Forget about the NSA: PhpStorm 8 EAP comes with spy-js, our own secret service that allows tracing our code without console.log, debugging it without breakpoints and profiling it without any specialized tools. All while running our web app (and even other web apps out there on the Internet, it’s a secret service after all). Sounds like some serious espionage, right? Let’s have a quick look at what it can do for us.
A picture is worth a thousand words, and a moving picture is worth ten times that. So here’s a 7-minute introduction video to spy-js:
Let’s order a Vodka Martini (shaken, not stirred), and get down to business.
Enabling spy-js in PhpStorm
While PhpStorm includes all features supported in WebStorm, such as spy-js, not all of them are enabled by default. We can enable the spy-js plugin for PhpStorm through IDE Settings | Plugins, clicking the Install JetBrains Plugin… button and adding spy-js to our IDE. Installing of NodeJS is also required (instructions on their website) because spy-js relies heavily on it.
Spy-js Run Configuration
First of all, we will have to create a new Run Configuration. We can specify various options, such as the Node interpreter to use, the trace server port (spy-js will start its proxy server on this port), the tracing configuration and the URL to trace. Note that the URL is not required: if we don’t specify it, our tracing session will capture and display any events from other Internet or local websites (excluding HTTPS) that we visit while the session is still running.
Spy-js works by sending traffic through a proxy. Checking the Automatically configure system proxy option will automatically configure the system proxy on our machine when we start the spy-js Run Configuration, and revert the system proxy settings when we stop it. Mac OS X users may want to follow these instructions to avoid having to enter system credentials every time.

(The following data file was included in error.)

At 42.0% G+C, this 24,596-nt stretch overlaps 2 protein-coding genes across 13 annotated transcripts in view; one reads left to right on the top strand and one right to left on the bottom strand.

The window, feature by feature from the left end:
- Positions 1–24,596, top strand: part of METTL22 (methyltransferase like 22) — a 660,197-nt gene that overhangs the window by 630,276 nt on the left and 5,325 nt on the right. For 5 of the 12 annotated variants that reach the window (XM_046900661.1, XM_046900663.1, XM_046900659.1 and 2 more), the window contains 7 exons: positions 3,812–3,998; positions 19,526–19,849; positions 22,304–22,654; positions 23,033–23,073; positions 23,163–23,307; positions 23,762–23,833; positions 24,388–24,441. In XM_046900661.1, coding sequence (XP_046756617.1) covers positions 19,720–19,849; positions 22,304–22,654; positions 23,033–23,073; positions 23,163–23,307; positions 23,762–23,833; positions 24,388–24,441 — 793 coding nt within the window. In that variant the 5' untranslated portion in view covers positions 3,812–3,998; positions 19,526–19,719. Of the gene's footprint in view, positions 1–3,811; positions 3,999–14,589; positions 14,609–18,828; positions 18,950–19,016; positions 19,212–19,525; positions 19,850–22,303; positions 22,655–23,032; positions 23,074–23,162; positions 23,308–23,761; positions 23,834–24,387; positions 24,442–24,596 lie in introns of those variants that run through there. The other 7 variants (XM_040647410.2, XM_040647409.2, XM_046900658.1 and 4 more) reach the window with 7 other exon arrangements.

Spy-js in action
After launching spy-js, we can open our application in the browser. Spy-js will tell us it’s active by displaying its logo in the browser. Once that happens, the spy-js tool window in PhpStorm will also contain information about our app execution.
When we select an individual event, its stack tree is opened in the Event Stack Pane on the right. Stack tree nodes contain short file and function name, as well as the execution time of the function. We can search the tree for a file or function name by just typing while in the tree.
Some nodes may have their execution time rendered in blue. This means that the function is responsible for more than 50% of the execution time of the expanded stack level: a perfect candidate to look into for performance optimization. Nodes rendered in red have had an unhandled exception occur.
After locating and selecting the function we’re interested in, we can open its trace file with all code execution details. Code is highlighted and we can hover over variables to see their values, or functions to see their return values.
Much more information can be shown in trace files: we can see executed parts of logical expressions and parts of ternary operators. Imagine the code
if (1 == 1 || 2 == 2): spy-js will show us only the first expression has been evaluated to enter the if statement’s body.
In this blog post, we’ve highlighted just a few features of spy-js. Head over to the WebStorm blog to dive deep into all the available features and what you can do with them.
Develop with pleasure!
– JetBrains PhpStorm Team